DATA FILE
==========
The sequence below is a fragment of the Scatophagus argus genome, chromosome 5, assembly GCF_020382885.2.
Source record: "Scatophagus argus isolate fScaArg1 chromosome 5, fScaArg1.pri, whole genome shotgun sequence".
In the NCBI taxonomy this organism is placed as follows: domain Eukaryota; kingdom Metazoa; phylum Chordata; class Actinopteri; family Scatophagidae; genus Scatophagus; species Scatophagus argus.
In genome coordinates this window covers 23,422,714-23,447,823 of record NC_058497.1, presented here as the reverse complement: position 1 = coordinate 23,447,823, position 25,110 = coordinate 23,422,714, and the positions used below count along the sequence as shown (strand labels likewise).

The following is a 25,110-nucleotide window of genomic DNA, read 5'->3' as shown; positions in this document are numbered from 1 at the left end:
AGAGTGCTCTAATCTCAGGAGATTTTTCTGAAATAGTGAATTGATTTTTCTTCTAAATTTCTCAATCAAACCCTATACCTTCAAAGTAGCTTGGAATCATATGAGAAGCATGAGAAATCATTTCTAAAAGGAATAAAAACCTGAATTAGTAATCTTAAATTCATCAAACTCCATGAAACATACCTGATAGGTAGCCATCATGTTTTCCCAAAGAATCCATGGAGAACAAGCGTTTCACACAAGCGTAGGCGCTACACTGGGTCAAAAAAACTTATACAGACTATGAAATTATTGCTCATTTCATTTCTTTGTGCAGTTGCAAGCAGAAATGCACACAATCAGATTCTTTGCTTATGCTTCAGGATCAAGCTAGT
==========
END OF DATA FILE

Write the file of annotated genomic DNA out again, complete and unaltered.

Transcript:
The sequence below is a fragment of the Scatophagus argus genome, chromosome 5, assembly GCF_020382885.2.
Source record: "Scatophagus argus isolate fScaArg1 chromosome 5, fScaArg1.pri, whole genome shotgun sequence".
In the NCBI taxonomy this organism is placed as follows: domain Eukaryota; kingdom Metazoa; phylum Chordata; class Actinopteri; family Scatophagidae; genus Scatophagus; species Scatophagus argus.
In genome coordinates this window covers 23,422,714-23,447,823 of record NC_058497.1, presented here as the reverse complement: position 1 = coordinate 23,447,823, position 25,110 = coordinate 23,422,714, and the positions used below count along the sequence as shown (strand labels likewise).

The following is a 25,110-nucleotide window of genomic DNA, read 5'->3' as shown; positions in this document are numbered from 1 at the left end:
AGAGTGCTCTAATCTCAGGAGATTTTTCTGAAATAGTGAATTGATTTTTCTTCTAAATTTCTCAATCAAACCCTATACCTTCAAAGTAGCTTGGAATCATATGAGAAGCATGAGAAATCATTTCTAAAAGGAATAAAAACCTGAATTAGTAATCTTAAATTCATCAAACTCCATGAAACATACCTGATAGGTAGCCATCATGTTTTCCCAAAGAATCCATGGAGAACAAGCGTTTCACACAAGCGTAGGCGCTACACTGGGTCAAAAAAACTTATACAGACTATGAAATTATTGCTCATTTCATTTCTTTGTGCAGTTGCAAGCAGAAATGCACACAATCAGATTCTTTGCTTATGCTTCAGGATCAAGCTAGT